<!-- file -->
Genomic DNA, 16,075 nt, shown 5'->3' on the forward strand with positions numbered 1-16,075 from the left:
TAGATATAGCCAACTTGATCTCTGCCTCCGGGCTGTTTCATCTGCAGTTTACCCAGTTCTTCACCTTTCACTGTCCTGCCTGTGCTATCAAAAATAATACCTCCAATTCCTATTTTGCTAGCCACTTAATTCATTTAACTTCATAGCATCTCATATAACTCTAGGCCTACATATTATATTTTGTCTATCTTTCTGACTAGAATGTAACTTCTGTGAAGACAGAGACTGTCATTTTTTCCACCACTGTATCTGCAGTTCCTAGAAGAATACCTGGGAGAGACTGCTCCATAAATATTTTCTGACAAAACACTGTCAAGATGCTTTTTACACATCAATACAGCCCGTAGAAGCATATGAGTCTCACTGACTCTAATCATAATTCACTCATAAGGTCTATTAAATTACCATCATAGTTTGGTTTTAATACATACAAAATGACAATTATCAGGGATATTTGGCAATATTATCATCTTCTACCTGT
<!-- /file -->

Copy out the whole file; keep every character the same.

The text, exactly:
Genomic DNA, 16,075 nt, shown 5'->3' on the forward strand with positions numbered 1-16,075 from the left:
TAGATATAGCCAACTTGATCTCTGCCTCCGGGCTGTTTCATCTGCAGTTTACCCAGTTCTTCACCTTTCACTGTCCTGCCTGTGCTATCAAAAATAATACCTCCAATTCCTATTTTGCTAGCCACTTAATTCATTTAACTTCATAGCATCTCATATAACTCTAGGCCTACATATTATATTTTGTCTATCTTTCTGACTAGAATGTAACTTCTGTGAAGACAGAGACTGTCATTTTTTCCACCACTGTATCTGCAGTTCCTAGAAGAATACCTGGGAGAGACTGCTCCATAAATATTTTCTGACAAAACACTGTCAAGATGCTTTTTACACATCAATACAGCCCGTAGAAGCATATGAGTCTCACTGACTCTAATCATAATTCACTCATAAGGTCTATTAAATTACCATCATAGTTTGGTTTTAATACATACAAAATGACAATTATCAGGGATATTTGGCAATATTATCATCTTCTACCTGT